With his directorial debut, Synecdoche, New York(2008), Charlie Kaufman, one of contemporary cinema’s most distinguished screenwriters, undertook no less grand a task than articulating the way we all live our lives. Funneled through the mind’s eye of theater director Caden Cotard, Kaufman analyzed the way we try to realize our dreams, the way we are disappointed when reality doesn’t live up to expectations, and the way we try to channel our joy and despair through art. It was all there. It was his most ambitious work to date and, to these eyes, his most profoundly moving.
How to follow up such a monumental, existential work? Well, seven years later, we now have the answer inAnomalisa, which sees Kaufman inevitably scaling down from the heights of Synecdoche, but also trying out some new things. In lieu of portals into actors’ minds or operations to erase memories, Anomalisa has a purely visual framework supporting it: stop-motion animation. Yes, this is Kaufman’s first attempt at an animated work (thus why he brought in co-director Duke Johnson, who has worked with stop-motion animation in previous short films), and all by themselves, the digital marionettes that populate the film give the whole an inherently eerie texture even in the most mundane of situations.
Instead of contemplating a character’s whole life story, we are presented merely a précis: 24 hours in the life of a successful and married yet lonely and depressed author and motivational speaker, Michael Stone (voiced by David Thewlis). And, to some degree, Kaufman has dialed down the surrealism—notwithstanding one dream sequence and a few flourishes here and there, Kaufman’s latest remains rooted in reality, without any of the fantastically head-spinning conceits that characterized his earlier screenplays.
Following more than just a stylistic whim, Kaufman and Johnson make these puppet designs as poignantly expressive as they are superficially striking. Note, for instance, the ridges around these characters’ faces that make them look almost like masks—fitting that, in the aforementioned dream sequence, Michael’s jaw falls off his face, exposing the mechanical sinews underneath. And then there are the wide eyes—perpetually downtrodden in Michael’s case and shy yet eager in the case of Lisa (Jennifer Jason Leigh), the equally lonely young women Michael meets at the hotel on this one night.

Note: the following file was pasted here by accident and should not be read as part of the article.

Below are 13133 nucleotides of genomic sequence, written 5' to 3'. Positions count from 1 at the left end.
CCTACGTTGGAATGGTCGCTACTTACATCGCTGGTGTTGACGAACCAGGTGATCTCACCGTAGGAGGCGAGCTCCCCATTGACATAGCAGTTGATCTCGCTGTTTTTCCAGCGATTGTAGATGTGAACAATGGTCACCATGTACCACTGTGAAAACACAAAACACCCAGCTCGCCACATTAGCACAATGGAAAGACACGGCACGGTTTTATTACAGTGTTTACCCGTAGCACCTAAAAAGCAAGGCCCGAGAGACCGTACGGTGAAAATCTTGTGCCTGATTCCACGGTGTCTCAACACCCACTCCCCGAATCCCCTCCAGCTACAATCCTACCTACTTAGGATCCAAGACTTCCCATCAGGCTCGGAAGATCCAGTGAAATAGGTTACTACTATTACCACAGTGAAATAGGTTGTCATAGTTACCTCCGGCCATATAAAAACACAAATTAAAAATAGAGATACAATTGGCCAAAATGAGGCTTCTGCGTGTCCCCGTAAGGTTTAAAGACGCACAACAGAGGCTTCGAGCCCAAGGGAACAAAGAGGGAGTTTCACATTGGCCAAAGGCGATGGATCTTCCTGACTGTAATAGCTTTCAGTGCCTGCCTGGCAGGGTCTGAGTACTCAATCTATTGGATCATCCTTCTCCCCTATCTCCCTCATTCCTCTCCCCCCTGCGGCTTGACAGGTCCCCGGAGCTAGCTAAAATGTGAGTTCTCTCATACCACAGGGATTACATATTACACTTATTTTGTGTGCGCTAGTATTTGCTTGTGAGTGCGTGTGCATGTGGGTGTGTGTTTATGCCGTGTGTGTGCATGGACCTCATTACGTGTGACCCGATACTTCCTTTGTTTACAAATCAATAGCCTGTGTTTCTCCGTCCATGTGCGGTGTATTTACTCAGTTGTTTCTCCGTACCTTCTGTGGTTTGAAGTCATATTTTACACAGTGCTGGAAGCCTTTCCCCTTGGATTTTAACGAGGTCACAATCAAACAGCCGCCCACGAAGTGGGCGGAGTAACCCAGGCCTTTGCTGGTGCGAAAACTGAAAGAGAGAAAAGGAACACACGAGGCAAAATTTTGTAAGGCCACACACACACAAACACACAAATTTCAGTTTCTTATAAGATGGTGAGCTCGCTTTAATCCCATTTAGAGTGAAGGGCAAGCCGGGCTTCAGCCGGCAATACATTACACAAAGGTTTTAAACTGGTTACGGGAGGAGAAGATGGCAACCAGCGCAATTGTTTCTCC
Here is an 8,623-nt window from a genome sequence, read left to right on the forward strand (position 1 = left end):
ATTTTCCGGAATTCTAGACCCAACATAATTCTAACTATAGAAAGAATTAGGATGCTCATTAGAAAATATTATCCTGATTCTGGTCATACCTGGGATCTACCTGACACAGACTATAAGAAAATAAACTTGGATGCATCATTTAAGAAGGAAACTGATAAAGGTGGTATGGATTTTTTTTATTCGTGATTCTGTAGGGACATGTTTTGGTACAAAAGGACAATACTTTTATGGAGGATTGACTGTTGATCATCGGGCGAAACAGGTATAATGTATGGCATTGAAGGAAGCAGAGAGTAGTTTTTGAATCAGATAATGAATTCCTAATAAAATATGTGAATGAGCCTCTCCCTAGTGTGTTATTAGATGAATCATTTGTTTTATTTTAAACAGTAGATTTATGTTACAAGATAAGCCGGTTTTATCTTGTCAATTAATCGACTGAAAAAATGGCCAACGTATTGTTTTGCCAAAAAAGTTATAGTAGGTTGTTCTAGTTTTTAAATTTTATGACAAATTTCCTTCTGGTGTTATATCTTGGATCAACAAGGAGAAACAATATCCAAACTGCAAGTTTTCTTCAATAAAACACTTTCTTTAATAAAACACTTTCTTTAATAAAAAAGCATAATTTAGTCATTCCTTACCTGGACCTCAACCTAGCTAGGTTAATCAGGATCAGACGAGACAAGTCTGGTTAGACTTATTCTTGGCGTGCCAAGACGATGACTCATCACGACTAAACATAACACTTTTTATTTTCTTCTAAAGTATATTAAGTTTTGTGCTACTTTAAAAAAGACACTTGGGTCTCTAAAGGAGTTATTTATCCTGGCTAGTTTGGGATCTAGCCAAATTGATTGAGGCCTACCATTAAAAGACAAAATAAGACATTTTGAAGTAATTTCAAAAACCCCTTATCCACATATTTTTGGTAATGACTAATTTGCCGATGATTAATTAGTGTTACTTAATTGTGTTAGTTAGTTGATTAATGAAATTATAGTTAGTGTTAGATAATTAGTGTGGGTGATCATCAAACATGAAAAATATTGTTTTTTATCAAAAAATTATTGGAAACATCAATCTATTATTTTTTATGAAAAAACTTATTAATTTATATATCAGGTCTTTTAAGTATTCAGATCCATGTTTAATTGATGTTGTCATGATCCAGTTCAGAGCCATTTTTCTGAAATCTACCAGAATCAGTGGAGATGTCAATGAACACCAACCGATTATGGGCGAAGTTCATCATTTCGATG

Kaufman’s cinematic invention doesn’t stop with the marionettes, however. The film opens on a black screen with a crescendoing pile-up of tone-varying voices, all of them belonging to one actor, Tom Noonan. This is merely a prelude for the rest of Noonan’s vocal performance—or, rather, performances, since Noonan, it turns out, voices every supporting character in the film except for Michael and Lisa. But again, this isn’t a mere cheeky artistic impulse, but part of a larger vision acutely tuned into Michael’s current state: an existential despair in which everyone begins to sound the same. No wonder Michael perks up when he suddenly hears Lisa’s singular, mellifluous voice passing by his Cincinnati hotel room—not only a stark contrast to the preponderance of Noonans surrounding Michael, but, as it turns out, a possible key to Michael’s salvation from his psychological funk.
What follows after Michael pursues Lisa’s dulcet tones is…well, a one-night stand between the two, basically. But, as befitting the intimate tenor of Kaufman’s film, the sex that follows between them is as far from the jokey puppet intercourse of Team America: World Police as possible. Here is sex in all its realistic awkwardness—occasional bumps on the head, moments of pain, and all—but it’s clear these two share a tender emotional connection beyond the merely physical. This is especially so in the case of Lisa, a customer-service representative who hasn’t had a romantic relationship in eight years, and who is plagued by low self-esteem—as is Michael, professionally accomplished yet unhappily married and seemingly full of regrets (which is mostly clearly represented by a letter and a subsequent encounter with an old flame he apparently walked out on). For both of them, this romantic encounter represents a deliverance from everyday drudgeries, a rare ray of light from an otherwise endlessly gray existence.
And yet, as is often the case in his films, Kaufman’s characters can’t always get out of their own way. Like the similarly self-pitying Caden in Synecdoche, Michael Stone is, in many ways, responsible for his own depression, and Kaufman refuses to let him off the hook for it. This is most devastatingly conveyed in the breakfast the morning after Michael and Lisa’s tryst, in which another expression of Michael’s general ennui comes to light. Even before that moment, though, we are already given glimpses of the real Michael: the micro-managing martinet who already finds himself being unable to stand, say, Lisa’s habit of eating with her mouth full.
By the end, after a disastrous speech in Cincinnati, Michael has returned to his loveless Los Angeles family home, the hook-up merely a distant memory, with only a grateful letter from Lisa offering anything by way of a memento. As small-scale as it may be, Anomalisa is no less bleak in its wider implications than Synecdoche, no less unsparing in its unflattering view of its anhedonia-ridden protagonist. But as with the greatest works of art, Kaufman’s film transcends its depressive trappings and becomes genuinely enlivening in its clear-eyed vision, its hints of absurdist black humor, and the exuberant imagination with which it puts across its bittersweet worldview.